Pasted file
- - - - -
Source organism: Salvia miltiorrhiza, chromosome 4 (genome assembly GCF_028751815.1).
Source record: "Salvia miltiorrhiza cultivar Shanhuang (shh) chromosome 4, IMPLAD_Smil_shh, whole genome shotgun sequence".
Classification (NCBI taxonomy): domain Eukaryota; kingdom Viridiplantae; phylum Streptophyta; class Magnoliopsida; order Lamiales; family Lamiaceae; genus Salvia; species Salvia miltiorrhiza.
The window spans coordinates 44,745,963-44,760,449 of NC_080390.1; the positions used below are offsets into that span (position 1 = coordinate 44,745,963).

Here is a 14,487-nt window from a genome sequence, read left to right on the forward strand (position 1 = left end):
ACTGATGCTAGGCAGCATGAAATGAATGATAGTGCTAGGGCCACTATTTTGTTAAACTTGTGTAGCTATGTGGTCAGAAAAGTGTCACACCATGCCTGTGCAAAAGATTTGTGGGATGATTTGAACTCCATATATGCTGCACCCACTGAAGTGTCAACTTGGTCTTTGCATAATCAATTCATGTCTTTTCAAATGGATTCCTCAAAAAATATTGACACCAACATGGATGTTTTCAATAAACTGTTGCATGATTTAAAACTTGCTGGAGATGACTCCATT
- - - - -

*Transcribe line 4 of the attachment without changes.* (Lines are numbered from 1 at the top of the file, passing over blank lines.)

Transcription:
The window spans coordinates 44,745,963-44,760,449 of NC_080390.1; the positions used below are offsets into that span (position 1 = coordinate 44,745,963).